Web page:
0LD8.L - Target Corporation

LSE - LSE Delayed price. Currency in USD
117.45
+40.58 (+52.79%)
As of 4:28PM GMT. Market open.
Stock chart is not supported by your current browser
Previous close76.87
Open117.45
Bid0.00 x 0
Ask0.00 x 0
Day's range117.43 - 117.45
52-week range117.43 - 117.45
Volume84
Avg. volumeN/A
Market cap61.116B
Beta (5Y monthly)0.56
PE ratio (TTM)18.78
EPS (TTM)6.25
Earnings dateN/A
Forward dividend & yieldN/A (N/A)
Ex-dividend dateN/A
1y target estN/A
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  • Harry's Fixes Shaving, Breaks Exit Strategy
    Bloomberg

    Harry's Fixes Shaving, Breaks Exit Strategy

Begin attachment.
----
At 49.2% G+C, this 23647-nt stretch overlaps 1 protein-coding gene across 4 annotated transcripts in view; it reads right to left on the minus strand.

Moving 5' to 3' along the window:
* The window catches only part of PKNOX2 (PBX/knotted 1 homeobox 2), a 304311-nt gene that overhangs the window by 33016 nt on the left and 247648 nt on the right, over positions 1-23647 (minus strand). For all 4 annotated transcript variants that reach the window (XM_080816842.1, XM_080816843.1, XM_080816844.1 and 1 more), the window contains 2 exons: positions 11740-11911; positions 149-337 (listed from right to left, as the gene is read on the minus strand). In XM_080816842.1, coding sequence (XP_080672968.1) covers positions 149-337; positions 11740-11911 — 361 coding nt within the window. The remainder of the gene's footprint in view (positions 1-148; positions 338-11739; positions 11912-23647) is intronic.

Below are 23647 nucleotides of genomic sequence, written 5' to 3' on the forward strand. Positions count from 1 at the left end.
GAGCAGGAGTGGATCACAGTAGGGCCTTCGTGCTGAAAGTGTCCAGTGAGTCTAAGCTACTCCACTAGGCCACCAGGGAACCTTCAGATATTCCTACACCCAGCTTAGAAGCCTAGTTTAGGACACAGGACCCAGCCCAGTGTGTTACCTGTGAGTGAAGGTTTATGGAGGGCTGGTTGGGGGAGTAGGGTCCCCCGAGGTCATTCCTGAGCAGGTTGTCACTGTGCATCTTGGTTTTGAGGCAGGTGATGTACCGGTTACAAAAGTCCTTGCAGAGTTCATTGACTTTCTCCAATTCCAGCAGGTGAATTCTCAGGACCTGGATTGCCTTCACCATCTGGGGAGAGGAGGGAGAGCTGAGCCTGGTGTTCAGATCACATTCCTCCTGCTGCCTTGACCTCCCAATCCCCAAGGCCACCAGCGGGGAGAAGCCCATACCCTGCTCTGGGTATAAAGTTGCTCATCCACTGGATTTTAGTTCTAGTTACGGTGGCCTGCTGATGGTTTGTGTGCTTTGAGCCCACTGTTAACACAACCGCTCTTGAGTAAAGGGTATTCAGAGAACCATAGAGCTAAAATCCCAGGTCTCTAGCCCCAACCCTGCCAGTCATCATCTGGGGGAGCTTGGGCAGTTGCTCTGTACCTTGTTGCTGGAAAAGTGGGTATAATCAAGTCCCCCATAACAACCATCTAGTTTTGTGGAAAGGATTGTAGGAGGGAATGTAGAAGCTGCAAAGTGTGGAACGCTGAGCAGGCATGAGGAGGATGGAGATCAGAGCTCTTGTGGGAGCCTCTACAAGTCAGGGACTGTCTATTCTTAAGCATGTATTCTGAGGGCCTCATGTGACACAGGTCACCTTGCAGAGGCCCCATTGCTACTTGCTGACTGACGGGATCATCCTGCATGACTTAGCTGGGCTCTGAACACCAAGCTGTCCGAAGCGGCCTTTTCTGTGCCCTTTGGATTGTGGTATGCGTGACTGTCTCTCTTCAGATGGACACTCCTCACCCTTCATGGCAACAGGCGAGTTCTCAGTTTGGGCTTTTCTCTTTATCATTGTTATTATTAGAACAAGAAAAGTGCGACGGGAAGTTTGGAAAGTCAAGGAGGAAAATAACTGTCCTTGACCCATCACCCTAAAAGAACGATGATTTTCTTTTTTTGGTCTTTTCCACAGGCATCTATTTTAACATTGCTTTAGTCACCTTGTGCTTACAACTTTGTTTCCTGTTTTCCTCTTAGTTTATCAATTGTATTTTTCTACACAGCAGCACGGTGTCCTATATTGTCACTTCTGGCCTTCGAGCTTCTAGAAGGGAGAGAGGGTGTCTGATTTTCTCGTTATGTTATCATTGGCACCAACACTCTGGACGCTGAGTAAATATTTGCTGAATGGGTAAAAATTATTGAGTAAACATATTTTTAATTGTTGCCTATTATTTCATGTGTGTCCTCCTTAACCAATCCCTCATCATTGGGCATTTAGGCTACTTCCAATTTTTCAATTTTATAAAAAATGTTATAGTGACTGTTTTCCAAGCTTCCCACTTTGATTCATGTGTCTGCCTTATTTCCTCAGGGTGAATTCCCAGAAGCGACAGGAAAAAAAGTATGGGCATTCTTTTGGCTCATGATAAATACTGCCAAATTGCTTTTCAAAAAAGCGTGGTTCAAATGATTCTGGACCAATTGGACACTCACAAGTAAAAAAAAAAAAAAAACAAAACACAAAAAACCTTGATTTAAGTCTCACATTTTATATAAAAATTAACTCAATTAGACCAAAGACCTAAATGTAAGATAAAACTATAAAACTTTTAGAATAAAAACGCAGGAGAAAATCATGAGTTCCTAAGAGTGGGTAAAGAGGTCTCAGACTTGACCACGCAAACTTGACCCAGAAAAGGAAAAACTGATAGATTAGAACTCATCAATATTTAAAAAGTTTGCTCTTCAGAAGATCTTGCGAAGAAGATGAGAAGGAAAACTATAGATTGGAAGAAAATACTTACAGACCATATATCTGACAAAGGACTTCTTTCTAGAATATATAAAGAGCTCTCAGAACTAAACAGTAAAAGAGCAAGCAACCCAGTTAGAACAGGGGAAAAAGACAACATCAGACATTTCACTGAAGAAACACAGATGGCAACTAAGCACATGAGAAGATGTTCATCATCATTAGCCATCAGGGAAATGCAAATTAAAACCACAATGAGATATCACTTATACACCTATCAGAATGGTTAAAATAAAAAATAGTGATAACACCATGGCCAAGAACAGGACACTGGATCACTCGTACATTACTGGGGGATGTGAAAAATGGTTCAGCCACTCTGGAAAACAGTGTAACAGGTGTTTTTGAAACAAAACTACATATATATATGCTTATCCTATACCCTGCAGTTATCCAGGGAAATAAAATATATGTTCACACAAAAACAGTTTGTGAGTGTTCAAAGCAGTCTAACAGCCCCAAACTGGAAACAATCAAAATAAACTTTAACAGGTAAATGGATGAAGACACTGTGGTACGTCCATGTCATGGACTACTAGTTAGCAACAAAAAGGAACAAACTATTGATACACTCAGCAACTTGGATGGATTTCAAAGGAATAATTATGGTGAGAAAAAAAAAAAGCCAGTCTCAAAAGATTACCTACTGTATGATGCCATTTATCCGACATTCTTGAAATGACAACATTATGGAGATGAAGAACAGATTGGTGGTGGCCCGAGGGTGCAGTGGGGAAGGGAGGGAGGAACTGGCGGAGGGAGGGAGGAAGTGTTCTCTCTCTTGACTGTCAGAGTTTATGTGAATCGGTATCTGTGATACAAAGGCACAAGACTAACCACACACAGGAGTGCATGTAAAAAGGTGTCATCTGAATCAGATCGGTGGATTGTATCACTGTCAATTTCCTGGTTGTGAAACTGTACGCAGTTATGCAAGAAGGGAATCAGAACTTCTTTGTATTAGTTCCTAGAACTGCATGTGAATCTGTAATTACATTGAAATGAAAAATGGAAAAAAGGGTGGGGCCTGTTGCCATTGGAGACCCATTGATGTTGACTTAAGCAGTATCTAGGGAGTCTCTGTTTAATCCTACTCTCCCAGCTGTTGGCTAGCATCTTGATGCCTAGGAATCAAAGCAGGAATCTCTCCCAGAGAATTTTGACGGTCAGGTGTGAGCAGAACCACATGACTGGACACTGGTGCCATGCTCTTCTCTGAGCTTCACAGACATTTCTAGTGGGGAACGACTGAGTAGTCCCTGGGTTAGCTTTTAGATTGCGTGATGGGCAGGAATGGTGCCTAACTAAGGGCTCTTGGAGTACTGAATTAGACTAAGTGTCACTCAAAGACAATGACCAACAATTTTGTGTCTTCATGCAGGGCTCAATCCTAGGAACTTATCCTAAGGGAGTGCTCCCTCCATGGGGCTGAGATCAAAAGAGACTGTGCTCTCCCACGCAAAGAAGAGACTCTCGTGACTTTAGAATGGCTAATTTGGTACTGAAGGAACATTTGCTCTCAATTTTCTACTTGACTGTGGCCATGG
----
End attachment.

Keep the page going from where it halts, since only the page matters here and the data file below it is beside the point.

(Bloomberg Opinion) -- Harry's Inc. billed itself as an alternative to overpriced razors, and the sales pitch worked — too well, in fact.The shaving company’s planned sale to Schick razor maker Edgewell Personal Care Co. officially collapsed on Monday after the Federal Trade Commission sued to block the $1.37 billion deal on anti-competitive grounds.There had been some thought that Edgewell would fight for the Harry’s deal in court, but the company said Monday it’s instead walking away, “given the inherent uncertainty of a potential trial, the required investment of resources and time and the distraction that a continuing court battle would entail.” Shareholders are fine with that: The stock rose more than 20% on Monday after climbing 13% on Feb. 3, when the FTC’s opposition was announced. While investors may be happy to say goodbye to an acquisition that was arguably overpriced, regulators’ opposition to the takeover has wide-ranging ramifications. Among other things, this threatens to close the door on one of the more sure-fire exit strategies for would-be direct to consumer unicorns.In advertisements, Harry's pitched itself as "the shaving company that's fixing shaving." In its complaint, the FTC argues that Harry’s successfully disrupted an effective duopoly between Edgewell and Gillette-maker Procter & Gamble Co. and forced the incumbents to start lowering their prices for razors. Curiously, it argues that this only happened once Harry’s products migrated out of the e-commerce-only environment in which they launched and started appearing on shelves at Target Corp. and Walmart Inc. stores. Using similar logic, the FTC dismisses Dollar Shave Club – acquired by Unilever NV in 2016 for $1 billion – as a full-blown competitor capable of making up for the loss of an independent Harry's in part because it still mainly sells razors via an online direct-to-consumer model.The idea that firm lines exist between the online and brick-and-mortar worlds — and that pricing dynamics in one don’t affect the other — feels rather silly in this day and age. Most consumers wouldn’t distinguish between the two marketplaces, and increasingly, neither would businesses. The FTC’s decision to block the Harry’s purchase is reminiscent of pushback to the merger of Staples and Office Depot in 2016, where the regulator ignored the stream of sales defecting to Amazon and declined to view it as a strong enough competitor in commercial office supplies. Amazon’s 2017 acquisition of Whole Foods Market Inc., by contrast, was waved through without a second glance and closed in just two months.Notably, without Harry’s and without the sales from an infant and pet-care business Edgewell sold in December, the company now expects total revenue to decline as much as 5% this year. When Edgewell had announced the Harry’s purchase last year, it projected a $20 million increase to Ebitda by 2023 from annual cost savings and an additional $20 million boost from revenue benefits, including new brand launches and international expansion opportunities. Antitrust regulation isn’t a forward-looking industry and I don’t think anyone would want to task the FTC or the Department of Justice with picking out the winners and losers of the future. But the result is a system that seems ill-suited to navigating the changes to the economy from e-commerce and direct-to-consumer business models. And while regulators may not want to predict the future, their actions will have a significant impact on what unfolds from here.One of the odd messages being sent by this decision is that it may be better for upstart consumer brands to avoid brick-and-mortar stores if they want to sell themselves to a more-established organization down the road. That’s not going to be helpful for Target, Walmart or the bevy of aging department stores trying to compete with Amazon and make themselves relevant to today’s consumer. Another alternative is for startups to sell out before they get big enough to matter, which raises the odds that smaller brands get swallowed up and killed off rather than nourished into viable competitors. The IPO route looks increasingly closed, at least at the valuations many had enjoyed in the private markets. Some brands will still succeed as independent entities – Glossier, Allbirds and Warby Parker come to mind – but the road to making it big arguably just got tougher.To contact the author of this story: Brooke Sutherland at bsutherland7@bloomberg.netTo contact the editor responsible for this story: Beth Williams at bewilliams@bloomberg.netThis column does not necessarily reflect the opinion of Bloomberg LP and its owners.Brooke Sutherland is a Bloomberg Opinion columnist covering deals and industrial companies. She previously wrote an M&A column for Bloomberg News.For more articles like this, please visit us at bloomberg.com/opinionSubscribe now to stay ahead with the most trusted business news source.©2020 Bloomberg L.P.